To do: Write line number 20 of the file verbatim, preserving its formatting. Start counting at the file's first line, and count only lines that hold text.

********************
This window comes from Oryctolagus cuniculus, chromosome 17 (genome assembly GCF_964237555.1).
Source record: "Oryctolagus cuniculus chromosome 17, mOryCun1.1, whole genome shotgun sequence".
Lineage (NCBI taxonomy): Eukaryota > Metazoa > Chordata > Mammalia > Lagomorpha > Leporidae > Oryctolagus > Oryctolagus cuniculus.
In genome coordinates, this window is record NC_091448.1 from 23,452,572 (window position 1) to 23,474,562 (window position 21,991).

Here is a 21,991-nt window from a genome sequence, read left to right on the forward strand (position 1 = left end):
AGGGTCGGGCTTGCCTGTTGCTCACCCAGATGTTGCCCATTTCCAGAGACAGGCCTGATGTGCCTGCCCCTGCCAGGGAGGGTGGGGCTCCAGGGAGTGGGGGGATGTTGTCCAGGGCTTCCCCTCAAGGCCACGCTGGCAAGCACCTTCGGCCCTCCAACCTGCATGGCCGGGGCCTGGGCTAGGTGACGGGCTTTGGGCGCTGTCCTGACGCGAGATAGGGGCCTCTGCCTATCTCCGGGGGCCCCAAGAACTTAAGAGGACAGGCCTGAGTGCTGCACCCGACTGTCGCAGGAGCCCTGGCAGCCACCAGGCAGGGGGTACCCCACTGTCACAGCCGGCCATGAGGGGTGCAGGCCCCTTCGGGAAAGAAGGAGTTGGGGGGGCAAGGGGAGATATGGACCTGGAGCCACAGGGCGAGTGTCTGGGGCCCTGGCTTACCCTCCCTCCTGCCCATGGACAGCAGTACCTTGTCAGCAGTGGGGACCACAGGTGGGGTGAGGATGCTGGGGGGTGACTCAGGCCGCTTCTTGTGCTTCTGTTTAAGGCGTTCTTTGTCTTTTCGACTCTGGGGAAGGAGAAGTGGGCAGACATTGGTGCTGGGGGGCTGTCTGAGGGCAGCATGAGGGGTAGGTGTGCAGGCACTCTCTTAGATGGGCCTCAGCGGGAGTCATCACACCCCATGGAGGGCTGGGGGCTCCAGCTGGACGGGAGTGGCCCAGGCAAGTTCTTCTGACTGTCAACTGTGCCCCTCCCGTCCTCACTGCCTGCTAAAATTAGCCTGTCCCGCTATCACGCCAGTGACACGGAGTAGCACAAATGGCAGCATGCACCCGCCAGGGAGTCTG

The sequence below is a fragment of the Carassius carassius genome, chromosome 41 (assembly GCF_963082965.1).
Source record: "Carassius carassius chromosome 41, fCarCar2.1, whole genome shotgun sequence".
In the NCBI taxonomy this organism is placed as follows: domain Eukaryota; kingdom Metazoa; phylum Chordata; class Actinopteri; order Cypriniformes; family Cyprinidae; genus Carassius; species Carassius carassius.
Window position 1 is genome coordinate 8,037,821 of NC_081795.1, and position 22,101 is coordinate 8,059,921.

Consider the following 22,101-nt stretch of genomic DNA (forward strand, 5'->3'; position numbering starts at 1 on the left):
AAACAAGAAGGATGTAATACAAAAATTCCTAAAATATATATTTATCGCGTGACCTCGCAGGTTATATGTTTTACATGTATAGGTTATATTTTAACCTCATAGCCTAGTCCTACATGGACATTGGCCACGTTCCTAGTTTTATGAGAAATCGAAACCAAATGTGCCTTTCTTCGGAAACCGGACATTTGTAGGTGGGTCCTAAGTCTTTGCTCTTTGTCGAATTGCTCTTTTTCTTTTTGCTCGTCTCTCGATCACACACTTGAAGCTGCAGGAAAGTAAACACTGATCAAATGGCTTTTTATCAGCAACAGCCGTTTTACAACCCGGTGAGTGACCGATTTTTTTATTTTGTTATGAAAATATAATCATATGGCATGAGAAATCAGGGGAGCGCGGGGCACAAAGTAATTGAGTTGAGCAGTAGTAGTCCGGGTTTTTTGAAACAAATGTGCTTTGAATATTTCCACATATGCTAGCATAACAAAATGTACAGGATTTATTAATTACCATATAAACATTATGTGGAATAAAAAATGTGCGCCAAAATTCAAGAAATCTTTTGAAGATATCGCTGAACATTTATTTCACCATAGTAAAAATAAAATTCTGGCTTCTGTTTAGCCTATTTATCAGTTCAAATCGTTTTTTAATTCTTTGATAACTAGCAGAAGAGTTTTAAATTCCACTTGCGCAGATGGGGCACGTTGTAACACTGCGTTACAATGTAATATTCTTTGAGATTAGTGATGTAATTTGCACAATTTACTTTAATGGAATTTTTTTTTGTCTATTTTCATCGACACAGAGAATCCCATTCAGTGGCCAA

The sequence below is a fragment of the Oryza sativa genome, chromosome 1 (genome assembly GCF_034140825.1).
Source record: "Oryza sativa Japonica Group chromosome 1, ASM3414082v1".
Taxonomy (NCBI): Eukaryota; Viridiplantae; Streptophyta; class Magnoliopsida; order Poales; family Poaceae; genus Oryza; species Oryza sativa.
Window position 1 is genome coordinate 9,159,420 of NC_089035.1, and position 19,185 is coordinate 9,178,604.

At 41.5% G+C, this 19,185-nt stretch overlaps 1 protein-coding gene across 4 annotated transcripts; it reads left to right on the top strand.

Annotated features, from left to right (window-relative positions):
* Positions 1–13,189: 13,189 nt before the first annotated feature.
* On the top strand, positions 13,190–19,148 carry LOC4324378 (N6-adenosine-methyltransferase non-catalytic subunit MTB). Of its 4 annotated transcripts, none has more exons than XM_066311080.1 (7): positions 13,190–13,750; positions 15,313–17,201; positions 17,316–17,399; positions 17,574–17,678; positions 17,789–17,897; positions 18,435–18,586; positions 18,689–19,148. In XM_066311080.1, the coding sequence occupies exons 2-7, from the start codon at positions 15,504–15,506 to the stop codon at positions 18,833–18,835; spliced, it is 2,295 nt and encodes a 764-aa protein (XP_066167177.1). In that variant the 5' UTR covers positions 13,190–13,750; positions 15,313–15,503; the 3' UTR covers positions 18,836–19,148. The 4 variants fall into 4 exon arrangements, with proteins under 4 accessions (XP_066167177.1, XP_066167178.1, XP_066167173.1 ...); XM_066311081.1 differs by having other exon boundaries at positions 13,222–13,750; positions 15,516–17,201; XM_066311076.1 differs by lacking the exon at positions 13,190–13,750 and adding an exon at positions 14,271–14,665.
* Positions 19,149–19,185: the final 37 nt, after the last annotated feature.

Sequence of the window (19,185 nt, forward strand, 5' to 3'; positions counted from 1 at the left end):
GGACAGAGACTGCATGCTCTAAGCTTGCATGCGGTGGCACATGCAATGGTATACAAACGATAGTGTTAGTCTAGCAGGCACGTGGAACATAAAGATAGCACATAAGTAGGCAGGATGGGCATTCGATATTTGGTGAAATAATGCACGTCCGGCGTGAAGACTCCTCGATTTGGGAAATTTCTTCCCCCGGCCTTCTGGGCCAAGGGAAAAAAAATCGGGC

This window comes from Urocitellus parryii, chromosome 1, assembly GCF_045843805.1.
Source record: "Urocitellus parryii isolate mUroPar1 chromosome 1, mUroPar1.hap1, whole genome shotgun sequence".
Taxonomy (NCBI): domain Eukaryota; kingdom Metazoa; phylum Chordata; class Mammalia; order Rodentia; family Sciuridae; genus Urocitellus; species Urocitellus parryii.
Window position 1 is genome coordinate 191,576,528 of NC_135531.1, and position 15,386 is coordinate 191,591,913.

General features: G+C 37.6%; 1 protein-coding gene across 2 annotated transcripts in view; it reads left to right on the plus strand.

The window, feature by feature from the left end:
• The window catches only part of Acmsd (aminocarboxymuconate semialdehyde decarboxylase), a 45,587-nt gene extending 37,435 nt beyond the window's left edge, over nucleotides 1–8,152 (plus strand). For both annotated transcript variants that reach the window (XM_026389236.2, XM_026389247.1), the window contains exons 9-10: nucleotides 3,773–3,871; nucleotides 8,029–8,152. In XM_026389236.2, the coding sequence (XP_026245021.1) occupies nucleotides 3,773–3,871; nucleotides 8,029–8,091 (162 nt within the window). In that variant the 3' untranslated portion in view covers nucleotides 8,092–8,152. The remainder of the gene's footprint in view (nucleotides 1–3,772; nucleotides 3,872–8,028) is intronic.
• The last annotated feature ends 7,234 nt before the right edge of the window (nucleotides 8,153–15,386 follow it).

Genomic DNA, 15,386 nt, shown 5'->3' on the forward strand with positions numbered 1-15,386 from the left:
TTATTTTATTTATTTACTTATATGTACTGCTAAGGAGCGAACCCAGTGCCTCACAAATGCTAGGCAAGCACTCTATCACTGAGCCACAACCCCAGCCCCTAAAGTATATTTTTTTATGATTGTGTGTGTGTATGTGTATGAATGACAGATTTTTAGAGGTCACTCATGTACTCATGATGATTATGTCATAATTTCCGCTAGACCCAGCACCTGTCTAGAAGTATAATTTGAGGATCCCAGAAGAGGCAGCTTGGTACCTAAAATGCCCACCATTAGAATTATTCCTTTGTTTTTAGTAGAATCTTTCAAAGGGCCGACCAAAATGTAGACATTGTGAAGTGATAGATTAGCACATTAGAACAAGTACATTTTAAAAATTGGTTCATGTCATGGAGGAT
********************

* On the top strand, positions 13,190–19,148 carry LOC4324378 (N6-adenosine-methyltransferase non-catalytic subunit MTB). Of its 4 annotated transcripts, none has more exons than XM_066311080.1 (7): positions 13,190–13,750; positions 15,313–17,201; positions 17,316–17,399; positions 17,574–17,678; positions 17,789–17,897; positions 18,435–18,586; positions 18,689–19,148. In XM_066311080.1, the coding sequence occupies exons 2-7, from the start codon at positions 15,504–15,506 to the stop codon at positions 18,833–18,835; spliced, it is 2,295 nt and encodes a 764-aa protein (XP_066167177.1). In that variant the 5' UTR covers positions 13,190–13,750; positions 15,313–15,503; the 3' UTR covers positions 18,836–19,148. The 4 variants fall into 4 exon arrangements, with proteins under 4 accessions (XP_066167177.1, XP_066167178.1, XP_066167173.1 ...); XM_066311081.1 differs by having other exon boundaries at positions 13,222–13,750; positions 15,516–17,201; XM_066311076.1 differs by lacking the exon at positions 13,190–13,750 and adding an exon at positions 14,271–14,665.